The team’s 138th consecutive sellout crowd filled the stands, standing and cheering when players took the court before tipoff, then growing even louder when Rivers emerged from a tunnel. He called the atmosphere “as good as I’ve ever seen.”
He added later, “You think it’s just the players. It was the fans, too. Everybody was going through this. It was almost like everybody wanted to excel tonight, and it was good.”
The team adopted the mantra, “We Are One.” It was written on the basket stanchions and recited by Rivers and players after the game. It beamed through the video boards throughout the arena, and the in-house DJ screamed it into the microphone at nearly every opportunity, even starting a chant in the fourth quarter.
And the Clippers’ 113-103 victory gave them a three-games-to-two lead in the best-of-seven first-round series.
But there were signs everywhere of the scandal that had engulfed the team.
Clippers staffers and cheerleaders wore black in solidarity. Some advertisements were shrouded in black fabric or replaced by team logos after those sponsors suspended their relationship with the team.
Former Major League Baseball outfielder Kenny Lofton sat near the court in a black shirt with the following written in block white text: “Black and proud.” Rev. Jesse Jackson sat along the baseline, not far from the seat that Sterling used to occupy along the sideline.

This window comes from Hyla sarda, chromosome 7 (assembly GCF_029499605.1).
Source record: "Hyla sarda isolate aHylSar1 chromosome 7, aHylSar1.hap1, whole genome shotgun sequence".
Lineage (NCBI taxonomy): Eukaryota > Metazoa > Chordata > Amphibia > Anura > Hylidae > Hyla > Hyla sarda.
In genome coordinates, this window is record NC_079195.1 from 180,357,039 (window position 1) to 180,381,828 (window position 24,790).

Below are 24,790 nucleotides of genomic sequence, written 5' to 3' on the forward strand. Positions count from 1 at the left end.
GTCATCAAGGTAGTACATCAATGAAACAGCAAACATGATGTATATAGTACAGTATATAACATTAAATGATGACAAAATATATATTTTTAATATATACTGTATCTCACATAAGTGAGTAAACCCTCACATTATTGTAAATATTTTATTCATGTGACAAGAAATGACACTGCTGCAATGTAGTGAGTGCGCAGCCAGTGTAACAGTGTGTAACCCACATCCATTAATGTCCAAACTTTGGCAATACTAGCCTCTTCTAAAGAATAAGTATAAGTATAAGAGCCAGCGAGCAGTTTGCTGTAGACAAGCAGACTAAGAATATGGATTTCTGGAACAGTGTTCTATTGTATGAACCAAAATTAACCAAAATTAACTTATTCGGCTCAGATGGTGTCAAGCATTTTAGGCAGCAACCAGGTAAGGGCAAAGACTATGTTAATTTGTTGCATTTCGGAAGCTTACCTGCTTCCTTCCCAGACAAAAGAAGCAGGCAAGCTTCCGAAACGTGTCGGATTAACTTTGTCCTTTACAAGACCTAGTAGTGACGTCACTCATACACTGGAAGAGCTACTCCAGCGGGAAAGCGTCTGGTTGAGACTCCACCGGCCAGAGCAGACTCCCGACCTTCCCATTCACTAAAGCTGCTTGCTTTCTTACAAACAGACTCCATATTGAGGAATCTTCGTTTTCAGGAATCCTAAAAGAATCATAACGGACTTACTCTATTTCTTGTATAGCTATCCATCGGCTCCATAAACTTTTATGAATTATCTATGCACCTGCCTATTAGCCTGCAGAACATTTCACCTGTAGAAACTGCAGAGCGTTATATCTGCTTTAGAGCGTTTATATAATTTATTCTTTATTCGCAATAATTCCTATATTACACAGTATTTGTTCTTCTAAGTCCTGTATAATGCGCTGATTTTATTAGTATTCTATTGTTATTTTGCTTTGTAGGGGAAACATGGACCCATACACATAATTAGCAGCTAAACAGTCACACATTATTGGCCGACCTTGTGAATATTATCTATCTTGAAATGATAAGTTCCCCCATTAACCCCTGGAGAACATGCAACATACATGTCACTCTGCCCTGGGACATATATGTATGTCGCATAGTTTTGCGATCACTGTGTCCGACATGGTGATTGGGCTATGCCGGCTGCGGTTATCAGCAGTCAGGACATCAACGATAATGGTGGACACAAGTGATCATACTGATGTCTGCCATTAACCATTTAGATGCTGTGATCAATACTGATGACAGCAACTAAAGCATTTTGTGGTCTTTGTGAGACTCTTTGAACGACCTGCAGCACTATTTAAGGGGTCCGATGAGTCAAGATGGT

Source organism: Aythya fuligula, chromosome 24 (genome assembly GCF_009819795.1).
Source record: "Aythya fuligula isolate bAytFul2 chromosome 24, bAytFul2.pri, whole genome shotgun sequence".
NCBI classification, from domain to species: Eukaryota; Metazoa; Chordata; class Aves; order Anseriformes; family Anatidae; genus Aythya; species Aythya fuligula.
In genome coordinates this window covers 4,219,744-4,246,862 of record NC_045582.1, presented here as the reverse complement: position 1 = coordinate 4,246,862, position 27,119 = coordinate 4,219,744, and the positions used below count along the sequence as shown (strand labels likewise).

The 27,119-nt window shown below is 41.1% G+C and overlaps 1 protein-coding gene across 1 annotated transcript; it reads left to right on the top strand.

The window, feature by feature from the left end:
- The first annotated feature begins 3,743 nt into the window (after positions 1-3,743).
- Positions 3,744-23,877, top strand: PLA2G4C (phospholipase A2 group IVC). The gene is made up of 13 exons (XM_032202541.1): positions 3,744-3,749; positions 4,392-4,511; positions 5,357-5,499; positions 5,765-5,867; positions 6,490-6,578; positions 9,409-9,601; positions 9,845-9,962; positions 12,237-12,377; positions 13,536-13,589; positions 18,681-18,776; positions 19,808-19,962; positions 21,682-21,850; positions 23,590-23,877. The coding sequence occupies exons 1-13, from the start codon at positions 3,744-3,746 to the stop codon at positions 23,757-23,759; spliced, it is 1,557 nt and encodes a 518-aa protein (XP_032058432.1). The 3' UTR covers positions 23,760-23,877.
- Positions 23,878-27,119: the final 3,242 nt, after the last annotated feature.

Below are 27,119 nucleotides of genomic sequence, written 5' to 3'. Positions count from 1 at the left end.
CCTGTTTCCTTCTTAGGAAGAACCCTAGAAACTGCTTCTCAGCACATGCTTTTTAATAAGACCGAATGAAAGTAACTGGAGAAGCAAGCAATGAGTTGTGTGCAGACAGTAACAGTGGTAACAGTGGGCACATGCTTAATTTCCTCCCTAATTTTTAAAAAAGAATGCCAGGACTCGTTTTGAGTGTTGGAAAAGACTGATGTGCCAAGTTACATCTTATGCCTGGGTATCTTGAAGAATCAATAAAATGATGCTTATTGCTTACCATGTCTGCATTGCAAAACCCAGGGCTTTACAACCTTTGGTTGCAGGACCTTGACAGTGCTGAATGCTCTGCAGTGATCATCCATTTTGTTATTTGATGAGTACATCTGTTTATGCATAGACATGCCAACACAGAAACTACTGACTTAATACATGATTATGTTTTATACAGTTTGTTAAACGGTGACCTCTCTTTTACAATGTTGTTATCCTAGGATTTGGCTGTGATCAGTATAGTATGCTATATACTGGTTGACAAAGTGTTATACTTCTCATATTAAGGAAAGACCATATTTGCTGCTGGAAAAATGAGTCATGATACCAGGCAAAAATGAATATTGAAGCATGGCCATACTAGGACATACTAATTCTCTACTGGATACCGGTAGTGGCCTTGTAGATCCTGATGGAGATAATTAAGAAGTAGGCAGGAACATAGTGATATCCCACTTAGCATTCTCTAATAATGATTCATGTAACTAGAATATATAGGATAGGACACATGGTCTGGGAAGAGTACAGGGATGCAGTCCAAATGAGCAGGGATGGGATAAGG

There were posters that read:
“Clippers new owner wanted! Racists need not apply!”
“NBA (No Bigots Allowed)”
“Hate will never win”
“Is basketball more important than our dignity?”
There were shirts that read:
“Clipper Nation All In, Except Sterling.”
“Sterling Out, Equality In”
“The owner is banned for life, thank God the Clippers are free at last!”
Surrounded by six bodyguards, Sterling’s estranged wife, Shelly, attended the game after asking Rivers’s permission.
“I thought that was a very nice gesture,” he said.
She asked Rivers to tell the players she loved them.
Rivers described his players as weary from the “emotional baggage” of the last few days, and he used timeouts in the fourth quarter just to give them a rest.